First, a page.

Canada balsam


  • WordNet 3.6
    • n Canada balsam medium-sized fir of northeastern North America; leaves smell of balsam when crushed; much used for pulpwood and Christmas trees
    • n Canada balsam yellow transparent exudate of the balsam fir; used as a transparent cement in optical devices (especially in microscopy) and as a mounting medium
    • ***
Webster's Revised Unabridged Dictionary
    • Canada balsam Canada turpentine, a yellowish, viscid liquid, which, by time and exposure, becomes a transparent solid mass. It is obtained from the balm of Gilead (or balsam) fir (Abies balsamea) by breaking the vesicles upon the trunk and branches. See Balm.
    • Canada balsam See under Balsam.
    • ***
Chambers's Twentieth Century Dictionary
    • Canada balsam a kind of turpentine obtained from the Balm of Gilead fir
    • ***


Chambers's Twentieth Century Dictionary
L. balsamum—Gr. balsamon; prob. of Semitic origin.


In literature:

Porcupine, Canada, adventure with a; description of; his armor of quills; at Balsam Lake.
"Locusts and Wild Honey" by John Burroughs
Dammar is now used as a substitute for Canada balsam.
"Scientific American Supplement, No. 492, June 6, 1885" by Various
I dare say it will bear preservation in Canada balsam.
"Journals of Travels in Assam, Burma, Bhootan, Afghanistan and TheNeighbouring Countries" by William Griffith
Canada balsam and 2 oz.
"French Polishing and Enamelling" by Richard Bitmead
From these the healing Canada balsam is obtained.
"On the Trail" by Lina Beard and Adelia Belle Beard
Lastly, the minerals are mounted on glass, with or without covers, by means of Canada balsam.
"Scientific American, Volume XXXVI., No. 8, February 24, 1877" by Various
Glycerine mounts must be closed, which may be done with Canada balsam as already described.
"Elements of Structural and Systematic Botany" by Douglas Houghton Campbell
Take unsized paper and apply a coat of varnish made of equal parts of Canada balsam and oil of turpentine.
"Practical Mechanics for Boys" by J. S. Zerbe
From this source the "Canada Balsam" gum of commerce is taken.
"Ontario Teachers' Manuals: Nature Study" by Ontario Ministry of Education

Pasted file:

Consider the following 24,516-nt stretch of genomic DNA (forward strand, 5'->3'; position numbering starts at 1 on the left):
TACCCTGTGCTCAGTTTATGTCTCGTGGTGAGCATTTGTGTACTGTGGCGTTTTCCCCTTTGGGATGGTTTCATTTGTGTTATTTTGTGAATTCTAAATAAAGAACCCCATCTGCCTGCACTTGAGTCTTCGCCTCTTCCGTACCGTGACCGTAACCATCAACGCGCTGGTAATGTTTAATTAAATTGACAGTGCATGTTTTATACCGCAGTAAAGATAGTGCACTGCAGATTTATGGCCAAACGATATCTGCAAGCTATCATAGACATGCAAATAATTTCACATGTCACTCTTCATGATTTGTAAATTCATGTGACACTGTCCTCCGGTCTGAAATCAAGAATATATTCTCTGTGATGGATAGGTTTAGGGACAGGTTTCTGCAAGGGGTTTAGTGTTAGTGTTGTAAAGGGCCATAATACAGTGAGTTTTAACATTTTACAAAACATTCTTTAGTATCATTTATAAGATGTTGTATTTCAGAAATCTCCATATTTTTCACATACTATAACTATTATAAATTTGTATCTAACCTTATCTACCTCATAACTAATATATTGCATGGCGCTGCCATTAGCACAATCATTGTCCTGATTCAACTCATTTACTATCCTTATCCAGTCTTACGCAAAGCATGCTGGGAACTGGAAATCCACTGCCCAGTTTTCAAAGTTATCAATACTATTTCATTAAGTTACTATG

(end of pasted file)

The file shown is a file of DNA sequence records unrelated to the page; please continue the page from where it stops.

Then lay on immediately with a pencil, a varnish made by dissolving one ounce of Canada balsam in an equal quantity of spirit of turpentine.
"The Cook and Housekeeper's Complete and Universal Dictionary; Including a System of Modern Cookery, in all Its Various Branches," by Mary Eaton
Bark yielding Canada balsam from blisters.
"Trees of the Northern United States" by Austin C. Apgar
As early as 1783, a trader in western Canada, shot by a rival, called for Turlington's Balsam to stop the bleeding.
"Old English Patent Medicines in America" by George B. Griffenhagen
Some photographers prefer, instead of using wax, to apply a solution of Canada balsam in spirits of turpentine.
"Notes and Queries, Number 216, December 17, 1853" by Various
Flexible collodion, containing Canada balsam and castor oil, does not crack, but, on the other hand, does not contract.
"Encyclopaedia Britannica, 11th Edition, Volume 6, Slice 6" by Various
A varnish formed of Canada balsam, dissolved in turpentine, supplies a most valuable means of making paper transparent.
"Paper and Printing Recipes" by J. Sawtelle Ford
Canada balsam and crude turpentine are familiar examples of the first class.
"The Chemistry of Plant Life" by Roscoe Wilfred Thatcher
They may then be picked up with a camel's-hair brush and mounted in Canada balsam.
"Freshwater Sponges, Hydroids & Polyzoa" by Nelson Annandale
BALSAM, CANADA, is a diuretic, and may be given in slippery elm, in doses of one table-spoonful for diseases of the kidneys.
"The American Reformed Cattle Doctor" by George Dadd
The wing is removed and mounted upon a slide in Canada balsam, which should be preferably rather thick.
"Directions for Collecting and Preserving Insects" by C. V. Riley
Canada balsam will not only add to the effectiveness of this ink, but it will also improve its working qualities.
"Practical Lithography" by Alfred Seymour